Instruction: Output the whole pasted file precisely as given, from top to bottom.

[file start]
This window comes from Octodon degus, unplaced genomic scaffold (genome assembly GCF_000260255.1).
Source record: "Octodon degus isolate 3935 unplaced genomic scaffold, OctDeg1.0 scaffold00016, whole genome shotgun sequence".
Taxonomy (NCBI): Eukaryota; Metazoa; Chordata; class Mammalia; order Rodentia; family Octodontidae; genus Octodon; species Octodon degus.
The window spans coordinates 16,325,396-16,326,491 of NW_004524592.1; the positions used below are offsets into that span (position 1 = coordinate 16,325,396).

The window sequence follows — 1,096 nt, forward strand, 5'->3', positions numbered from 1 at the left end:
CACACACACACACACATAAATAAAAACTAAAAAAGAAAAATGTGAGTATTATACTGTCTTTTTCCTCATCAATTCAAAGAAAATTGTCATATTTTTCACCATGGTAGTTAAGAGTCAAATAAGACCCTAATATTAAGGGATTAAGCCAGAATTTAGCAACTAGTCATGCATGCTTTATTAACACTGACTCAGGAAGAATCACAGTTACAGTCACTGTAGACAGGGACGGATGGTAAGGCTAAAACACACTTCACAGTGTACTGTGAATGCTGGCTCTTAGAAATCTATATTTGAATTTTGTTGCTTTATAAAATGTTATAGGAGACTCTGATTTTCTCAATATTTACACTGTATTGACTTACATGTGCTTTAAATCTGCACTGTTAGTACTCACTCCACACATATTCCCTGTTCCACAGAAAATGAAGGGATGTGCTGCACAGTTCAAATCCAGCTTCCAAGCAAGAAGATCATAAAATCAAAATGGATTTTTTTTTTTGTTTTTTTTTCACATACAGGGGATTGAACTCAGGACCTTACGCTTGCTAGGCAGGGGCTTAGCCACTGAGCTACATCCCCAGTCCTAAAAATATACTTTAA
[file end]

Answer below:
This window comes from Octodon degus, unplaced genomic scaffold (genome assembly GCF_000260255.1).
Source record: "Octodon degus isolate 3935 unplaced genomic scaffold, OctDeg1.0 scaffold00016, whole genome shotgun sequence".
Taxonomy (NCBI): Eukaryota; Metazoa; Chordata; class Mammalia; order Rodentia; family Octodontidae; genus Octodon; species Octodon degus.
The window spans coordinates 16,325,396-16,326,491 of NW_004524592.1; the positions used below are offsets into that span (position 1 = coordinate 16,325,396).

The window sequence follows — 1,096 nt, forward strand, 5'->3', positions numbered from 1 at the left end:
CACACACACACACACATAAATAAAAACTAAAAAAGAAAAATGTGAGTATTATACTGTCTTTTTCCTCATCAATTCAAAGAAAATTGTCATATTTTTCACCATGGTAGTTAAGAGTCAAATAAGACCCTAATATTAAGGGATTAAGCCAGAATTTAGCAACTAGTCATGCATGCTTTATTAACACTGACTCAGGAAGAATCACAGTTACAGTCACTGTAGACAGGGACGGATGGTAAGGCTAAAACACACTTCACAGTGTACTGTGAATGCTGGCTCTTAGAAATCTATATTTGAATTTTGTTGCTTTATAAAATGTTATAGGAGACTCTGATTTTCTCAATATTTACACTGTATTGACTTACATGTGCTTTAAATCTGCACTGTTAGTACTCACTCCACACATATTCCCTGTTCCACAGAAAATGAAGGGATGTGCTGCACAGTTCAAATCCAGCTTCCAAGCAAGAAGATCATAAAATCAAAATGGATTTTTTTTTTTGTTTTTTTTTCACATACAGGGGATTGAACTCAGGACCTTACGCTTGCTAGGCAGGGGCTTAGCCACTGAGCTACATCCCCAGTCCTAAAAATATACTTTAA